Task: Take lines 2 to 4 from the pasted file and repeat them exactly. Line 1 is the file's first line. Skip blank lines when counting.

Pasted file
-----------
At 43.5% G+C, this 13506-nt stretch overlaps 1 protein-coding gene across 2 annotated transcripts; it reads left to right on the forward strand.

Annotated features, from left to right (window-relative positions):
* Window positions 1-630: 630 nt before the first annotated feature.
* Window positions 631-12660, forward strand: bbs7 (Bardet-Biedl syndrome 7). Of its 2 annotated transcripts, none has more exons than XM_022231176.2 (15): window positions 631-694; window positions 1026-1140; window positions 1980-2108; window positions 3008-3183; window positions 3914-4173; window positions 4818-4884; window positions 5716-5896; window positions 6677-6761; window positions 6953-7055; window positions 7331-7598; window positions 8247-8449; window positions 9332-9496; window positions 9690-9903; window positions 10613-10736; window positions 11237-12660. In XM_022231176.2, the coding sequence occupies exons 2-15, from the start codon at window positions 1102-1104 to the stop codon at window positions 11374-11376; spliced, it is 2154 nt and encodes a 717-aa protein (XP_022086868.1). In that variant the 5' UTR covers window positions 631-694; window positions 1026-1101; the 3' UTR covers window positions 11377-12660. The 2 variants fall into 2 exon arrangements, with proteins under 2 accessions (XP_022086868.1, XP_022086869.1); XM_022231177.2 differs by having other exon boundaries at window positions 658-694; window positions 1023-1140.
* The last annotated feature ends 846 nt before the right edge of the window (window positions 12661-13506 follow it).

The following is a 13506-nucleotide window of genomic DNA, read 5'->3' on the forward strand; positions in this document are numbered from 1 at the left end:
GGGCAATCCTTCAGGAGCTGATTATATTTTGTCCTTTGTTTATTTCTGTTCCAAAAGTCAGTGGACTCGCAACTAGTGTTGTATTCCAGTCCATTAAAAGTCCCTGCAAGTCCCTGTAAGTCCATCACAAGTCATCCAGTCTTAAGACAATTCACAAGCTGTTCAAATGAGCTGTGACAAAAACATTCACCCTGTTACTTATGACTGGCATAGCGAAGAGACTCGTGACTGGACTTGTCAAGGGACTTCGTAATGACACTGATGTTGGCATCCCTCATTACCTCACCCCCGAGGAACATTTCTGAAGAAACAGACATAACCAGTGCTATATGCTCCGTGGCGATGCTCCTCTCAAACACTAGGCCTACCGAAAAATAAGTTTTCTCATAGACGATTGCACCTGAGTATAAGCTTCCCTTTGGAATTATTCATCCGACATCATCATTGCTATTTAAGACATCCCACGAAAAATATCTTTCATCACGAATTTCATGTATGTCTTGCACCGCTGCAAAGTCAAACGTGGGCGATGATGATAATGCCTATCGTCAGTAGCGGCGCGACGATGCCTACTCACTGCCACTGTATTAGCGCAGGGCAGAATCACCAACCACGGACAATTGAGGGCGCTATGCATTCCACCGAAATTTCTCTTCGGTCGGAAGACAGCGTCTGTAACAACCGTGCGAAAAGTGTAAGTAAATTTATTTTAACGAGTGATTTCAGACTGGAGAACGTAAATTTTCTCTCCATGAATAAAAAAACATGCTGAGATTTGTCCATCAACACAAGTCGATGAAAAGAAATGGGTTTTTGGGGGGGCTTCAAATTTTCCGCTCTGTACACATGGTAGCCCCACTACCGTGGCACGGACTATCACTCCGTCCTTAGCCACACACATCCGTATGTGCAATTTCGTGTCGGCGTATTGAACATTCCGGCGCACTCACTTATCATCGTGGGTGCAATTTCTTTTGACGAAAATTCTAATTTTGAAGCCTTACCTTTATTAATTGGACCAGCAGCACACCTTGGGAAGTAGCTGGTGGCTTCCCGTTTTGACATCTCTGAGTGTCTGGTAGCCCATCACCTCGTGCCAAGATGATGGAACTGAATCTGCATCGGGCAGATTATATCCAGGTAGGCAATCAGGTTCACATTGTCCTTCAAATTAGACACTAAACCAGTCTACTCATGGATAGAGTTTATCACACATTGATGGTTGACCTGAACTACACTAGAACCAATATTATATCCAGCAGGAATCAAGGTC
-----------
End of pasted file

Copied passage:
Annotated features, from left to right (window-relative positions):
* Window positions 1-630: 630 nt before the first annotated feature.
* Window positions 631-12660, forward strand: bbs7 (Bardet-Biedl syndrome 7). Of its 2 annotated transcripts, none has more exons than XM_022231176.2 (15): window positions 631-694; window positions 1026-1140; window positions 1980-2108; window positions 3008-3183; window positions 3914-4173; window positions 4818-4884; window positions 5716-5896; window positions 6677-6761; window positions 6953-7055; window positions 7331-7598; window positions 8247-8449; window positions 9332-9496; window positions 9690-9903; window positions 10613-10736; window positions 11237-12660. In XM_022231176.2, the coding sequence occupies exons 2-15, from the start codon at window positions 1102-1104 to the stop codon at window positions 11374-11376; spliced, it is 2154 nt and encodes a 717-aa protein (XP_022086868.1). In that variant the 5' UTR covers window positions 631-694; window positions 1026-1101; the 3' UTR covers window positions 11377-12660. The 2 variants fall into 2 exon arrangements, with proteins under 2 accessions (XP_022086868.1, XP_022086869.1); XM_022231177.2 differs by having other exon boundaries at window positions 658-694; window positions 1023-1140.